Research ArticleCORONAVIRUS

TMPRSS2 and TMPRSS4 promote SARS-CoV-2 infection of human small intestinal enterocytes

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Science Immunology  13 May 2020:
Vol. 5, Issue 47, eabc3582
DOI: 10.1126/sciimmunol.abc3582

Smothering fecal-oral coronavirus spread

Besides respiratory symptoms, diarrhea is one of the other commonly observed disease manifestations in patients with COVID-19. Zang et al. used organoid cultures of epithelial lining cells from human small and large intestine as an in vitro model system to study SARS-CoV-2 entry and replication in enterocytes. Mature enterocytes expressing the highest levels of the angiotensin-converting enzyme 2 (ACE2) viral receptor were susceptible to productive infection. Two related membrane-bound serine proteases, TMPRSS2 and TMPRSS4, enhanced virus entry into enterocytes. While a subset of patients with COVID-19 shed high levels of viral RNA in feces, experiments examining the effect of simulated human colonic fluid on the virus suggest that shed virus is rapidly inactivated during transit through the colon, strongly suppressing the potential for further spread of the infection through a fecal-oral route.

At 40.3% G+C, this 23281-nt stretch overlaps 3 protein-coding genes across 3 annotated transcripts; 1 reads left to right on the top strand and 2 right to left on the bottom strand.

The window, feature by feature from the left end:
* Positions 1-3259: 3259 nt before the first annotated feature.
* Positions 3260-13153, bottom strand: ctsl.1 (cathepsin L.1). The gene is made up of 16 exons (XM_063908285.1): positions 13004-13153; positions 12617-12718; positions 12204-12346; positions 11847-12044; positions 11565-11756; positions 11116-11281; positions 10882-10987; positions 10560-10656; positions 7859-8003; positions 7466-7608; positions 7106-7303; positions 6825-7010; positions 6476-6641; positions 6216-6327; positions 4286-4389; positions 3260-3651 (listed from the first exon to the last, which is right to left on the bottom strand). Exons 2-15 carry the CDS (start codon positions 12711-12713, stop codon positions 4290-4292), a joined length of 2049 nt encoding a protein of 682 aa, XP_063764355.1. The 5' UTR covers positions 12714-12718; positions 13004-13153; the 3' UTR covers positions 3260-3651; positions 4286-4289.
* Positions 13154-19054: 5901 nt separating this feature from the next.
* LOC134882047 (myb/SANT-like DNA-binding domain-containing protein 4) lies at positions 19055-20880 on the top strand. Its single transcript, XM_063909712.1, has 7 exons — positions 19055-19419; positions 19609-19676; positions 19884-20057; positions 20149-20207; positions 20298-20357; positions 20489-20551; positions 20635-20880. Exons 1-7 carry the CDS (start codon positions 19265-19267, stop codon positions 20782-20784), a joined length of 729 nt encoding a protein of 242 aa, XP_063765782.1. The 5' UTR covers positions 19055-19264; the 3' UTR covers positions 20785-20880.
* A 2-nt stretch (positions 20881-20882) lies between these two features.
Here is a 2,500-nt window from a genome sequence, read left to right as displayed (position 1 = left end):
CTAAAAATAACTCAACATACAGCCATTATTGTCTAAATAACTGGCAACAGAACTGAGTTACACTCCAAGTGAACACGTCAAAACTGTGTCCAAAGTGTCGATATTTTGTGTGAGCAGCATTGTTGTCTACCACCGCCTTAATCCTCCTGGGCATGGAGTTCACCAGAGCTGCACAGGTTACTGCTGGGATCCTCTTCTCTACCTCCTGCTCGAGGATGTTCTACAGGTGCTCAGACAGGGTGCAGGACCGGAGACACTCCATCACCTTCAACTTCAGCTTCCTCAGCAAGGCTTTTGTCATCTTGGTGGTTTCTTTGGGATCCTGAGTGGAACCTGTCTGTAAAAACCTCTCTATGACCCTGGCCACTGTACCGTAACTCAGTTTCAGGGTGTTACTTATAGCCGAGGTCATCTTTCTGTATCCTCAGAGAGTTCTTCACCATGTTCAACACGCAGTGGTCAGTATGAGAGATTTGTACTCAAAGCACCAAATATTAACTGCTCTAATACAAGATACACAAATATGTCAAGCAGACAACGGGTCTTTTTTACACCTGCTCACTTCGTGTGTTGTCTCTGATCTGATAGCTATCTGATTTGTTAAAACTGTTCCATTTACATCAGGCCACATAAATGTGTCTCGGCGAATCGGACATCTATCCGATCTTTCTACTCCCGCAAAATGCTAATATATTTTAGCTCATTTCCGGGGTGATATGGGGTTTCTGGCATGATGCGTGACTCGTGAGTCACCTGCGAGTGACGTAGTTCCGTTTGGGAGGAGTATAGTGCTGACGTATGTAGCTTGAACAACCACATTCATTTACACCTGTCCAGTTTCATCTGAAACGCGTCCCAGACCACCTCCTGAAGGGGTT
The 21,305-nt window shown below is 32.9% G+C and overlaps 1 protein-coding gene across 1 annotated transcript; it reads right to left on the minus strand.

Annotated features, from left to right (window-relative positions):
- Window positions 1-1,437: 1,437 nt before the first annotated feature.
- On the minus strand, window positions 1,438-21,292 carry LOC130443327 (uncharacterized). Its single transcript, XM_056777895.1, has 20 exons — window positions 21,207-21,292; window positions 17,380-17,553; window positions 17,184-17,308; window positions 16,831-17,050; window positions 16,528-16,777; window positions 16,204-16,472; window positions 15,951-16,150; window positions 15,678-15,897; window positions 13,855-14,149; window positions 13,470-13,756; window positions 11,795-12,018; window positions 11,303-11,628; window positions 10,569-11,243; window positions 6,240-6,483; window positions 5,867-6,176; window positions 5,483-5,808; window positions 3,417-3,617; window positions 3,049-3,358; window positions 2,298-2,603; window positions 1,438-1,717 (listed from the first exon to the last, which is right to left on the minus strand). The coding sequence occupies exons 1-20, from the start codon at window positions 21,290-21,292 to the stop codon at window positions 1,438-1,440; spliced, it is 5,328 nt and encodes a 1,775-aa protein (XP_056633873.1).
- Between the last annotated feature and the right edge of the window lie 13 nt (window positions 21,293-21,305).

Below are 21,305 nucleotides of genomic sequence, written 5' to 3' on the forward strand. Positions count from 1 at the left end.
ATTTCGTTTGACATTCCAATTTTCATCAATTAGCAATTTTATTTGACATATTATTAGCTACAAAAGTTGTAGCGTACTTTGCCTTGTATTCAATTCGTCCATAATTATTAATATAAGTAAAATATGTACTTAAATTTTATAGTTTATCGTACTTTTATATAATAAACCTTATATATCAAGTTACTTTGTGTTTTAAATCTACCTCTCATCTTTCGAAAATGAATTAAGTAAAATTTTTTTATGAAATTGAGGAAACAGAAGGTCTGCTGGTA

Abstract

Gastrointestinal symptoms and fecal shedding of SARS-CoV-2 RNA are frequently observed in COVID-19. However, it is unclear whether SARS-CoV-2 replicates in the human intestine and contributes to possible fecal-oral transmission. Here, we report productive infection of SARS-CoV-2 in ACE2+ mature enterocytes in human small intestinal enteroids. Expression of two mucosa-specific serine proteases, TMPRSS2 and TMPRSS4, facilitated SARS-CoV-2 spike fusogenic activity and promoted virus entry into host cells. We also demonstrate that viruses released into the intestinal lumen were inactivated by simulated human colonic fluid, and infectious virus was not recovered from the stool specimens of patients with COVID-19. Our results highlight the intestine as a potential site of SARS-CoV-2 replication, which may contribute to local and systemic illness and overall disease progression.

This is an open-access article distributed under the terms of the Creative Commons Attribution license, which permits unrestricted use, distribution, and reproduction in any medium, provided the original work is properly cited.

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